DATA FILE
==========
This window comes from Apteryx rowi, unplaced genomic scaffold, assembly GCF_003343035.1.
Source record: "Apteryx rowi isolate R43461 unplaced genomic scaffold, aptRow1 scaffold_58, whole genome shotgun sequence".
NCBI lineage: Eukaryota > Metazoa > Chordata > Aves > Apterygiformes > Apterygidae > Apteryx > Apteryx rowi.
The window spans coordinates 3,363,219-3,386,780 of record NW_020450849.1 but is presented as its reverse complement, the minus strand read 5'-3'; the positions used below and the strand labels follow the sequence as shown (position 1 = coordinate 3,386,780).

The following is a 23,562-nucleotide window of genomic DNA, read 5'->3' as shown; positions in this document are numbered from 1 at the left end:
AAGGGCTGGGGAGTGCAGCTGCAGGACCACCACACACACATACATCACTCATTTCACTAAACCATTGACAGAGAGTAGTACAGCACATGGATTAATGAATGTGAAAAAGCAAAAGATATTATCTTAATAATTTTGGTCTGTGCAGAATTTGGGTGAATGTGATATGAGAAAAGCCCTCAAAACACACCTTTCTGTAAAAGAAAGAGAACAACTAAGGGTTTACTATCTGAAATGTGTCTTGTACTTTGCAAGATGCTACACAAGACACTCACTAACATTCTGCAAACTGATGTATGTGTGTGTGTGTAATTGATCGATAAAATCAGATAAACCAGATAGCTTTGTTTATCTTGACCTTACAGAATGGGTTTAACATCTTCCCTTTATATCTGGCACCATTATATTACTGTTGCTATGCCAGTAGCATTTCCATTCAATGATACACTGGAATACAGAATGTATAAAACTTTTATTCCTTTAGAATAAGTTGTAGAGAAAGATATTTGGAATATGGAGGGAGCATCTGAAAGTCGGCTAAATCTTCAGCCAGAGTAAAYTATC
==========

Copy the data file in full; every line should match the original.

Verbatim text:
This window comes from Apteryx rowi, unplaced genomic scaffold, assembly GCF_003343035.1.
Source record: "Apteryx rowi isolate R43461 unplaced genomic scaffold, aptRow1 scaffold_58, whole genome shotgun sequence".
NCBI lineage: Eukaryota > Metazoa > Chordata > Aves > Apterygiformes > Apterygidae > Apteryx > Apteryx rowi.
The window spans coordinates 3,363,219-3,386,780 of record NW_020450849.1 but is presented as its reverse complement, the minus strand read 5'-3'; the positions used below and the strand labels follow the sequence as shown (position 1 = coordinate 3,386,780).

The following is a 23,562-nucleotide window of genomic DNA, read 5'->3' as shown; positions in this document are numbered from 1 at the left end:
AAGGGCTGGGGAGTGCAGCTGCAGGACCACCACACACACATACATCACTCATTTCACTAAACCATTGACAGAGAGTAGTACAGCACATGGATTAATGAATGTGAAAAAGCAAAAGATATTATCTTAATAATTTTGGTCTGTGCAGAATTTGGGTGAATGTGATATGAGAAAAGCCCTCAAAACACACCTTTCTGTAAAAGAAAGAGAACAACTAAGGGTTTACTATCTGAAATGTGTCTTGTACTTTGCAAGATGCTACACAAGACACTCACTAACATTCTGCAAACTGATGTATGTGTGTGTGTGTAATTGATCGATAAAATCAGATAAACCAGATAGCTTTGTTTATCTTGACCTTACAGAATGGGTTTAACATCTTCCCTTTATATCTGGCACCATTATATTACTGTTGCTATGCCAGTAGCATTTCCATTCAATGATACACTGGAATACAGAATGTATAAAACTTTTATTCCTTTAGAATAAGTTGTAGAGAAAGATATTTGGAATATGGAGGGAGCATCTGAAAGTCGGCTAAATCTTCAGCCAGAGTAAAYTATC